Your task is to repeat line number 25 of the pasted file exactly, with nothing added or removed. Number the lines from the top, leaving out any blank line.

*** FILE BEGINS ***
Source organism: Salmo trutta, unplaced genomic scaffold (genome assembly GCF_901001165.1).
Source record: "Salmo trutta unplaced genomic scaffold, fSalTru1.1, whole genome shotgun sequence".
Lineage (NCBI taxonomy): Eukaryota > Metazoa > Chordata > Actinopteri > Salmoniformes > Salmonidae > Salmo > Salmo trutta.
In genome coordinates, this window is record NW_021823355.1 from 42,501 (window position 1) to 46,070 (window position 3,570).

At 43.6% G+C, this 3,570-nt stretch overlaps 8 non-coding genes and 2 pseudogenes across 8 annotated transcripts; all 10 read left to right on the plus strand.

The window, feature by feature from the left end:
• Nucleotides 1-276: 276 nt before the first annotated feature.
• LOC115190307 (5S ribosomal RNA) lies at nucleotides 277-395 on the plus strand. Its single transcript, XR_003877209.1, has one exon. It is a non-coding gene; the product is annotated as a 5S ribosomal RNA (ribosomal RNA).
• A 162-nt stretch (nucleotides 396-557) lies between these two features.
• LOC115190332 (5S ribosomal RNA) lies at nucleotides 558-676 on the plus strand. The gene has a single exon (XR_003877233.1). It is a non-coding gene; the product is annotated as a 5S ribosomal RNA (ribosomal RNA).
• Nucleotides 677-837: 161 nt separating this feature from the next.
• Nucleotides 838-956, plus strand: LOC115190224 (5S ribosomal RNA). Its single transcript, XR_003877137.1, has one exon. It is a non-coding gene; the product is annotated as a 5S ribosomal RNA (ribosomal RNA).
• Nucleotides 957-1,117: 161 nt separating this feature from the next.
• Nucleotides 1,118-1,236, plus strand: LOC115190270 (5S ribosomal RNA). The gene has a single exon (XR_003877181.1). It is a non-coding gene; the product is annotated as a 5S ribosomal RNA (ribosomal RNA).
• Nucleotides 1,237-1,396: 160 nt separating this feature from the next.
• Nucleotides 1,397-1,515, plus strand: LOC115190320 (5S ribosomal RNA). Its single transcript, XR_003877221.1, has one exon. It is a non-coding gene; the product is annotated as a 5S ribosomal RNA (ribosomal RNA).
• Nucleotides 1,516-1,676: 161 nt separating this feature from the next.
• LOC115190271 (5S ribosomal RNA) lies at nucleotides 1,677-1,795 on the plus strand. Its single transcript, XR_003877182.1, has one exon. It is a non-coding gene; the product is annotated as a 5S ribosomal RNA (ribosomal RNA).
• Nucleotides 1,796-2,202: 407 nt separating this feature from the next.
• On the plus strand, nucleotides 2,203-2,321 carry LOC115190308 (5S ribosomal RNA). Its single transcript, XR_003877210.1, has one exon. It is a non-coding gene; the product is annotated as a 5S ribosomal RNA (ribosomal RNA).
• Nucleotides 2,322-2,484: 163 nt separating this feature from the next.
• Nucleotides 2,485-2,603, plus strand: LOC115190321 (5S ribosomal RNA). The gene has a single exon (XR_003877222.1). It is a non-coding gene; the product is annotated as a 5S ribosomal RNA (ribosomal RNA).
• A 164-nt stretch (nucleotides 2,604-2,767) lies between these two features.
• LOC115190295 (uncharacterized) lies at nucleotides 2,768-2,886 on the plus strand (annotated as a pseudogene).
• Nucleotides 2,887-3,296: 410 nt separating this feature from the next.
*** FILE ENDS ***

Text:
• Nucleotides 2,887-3,296: 410 nt separating this feature from the next.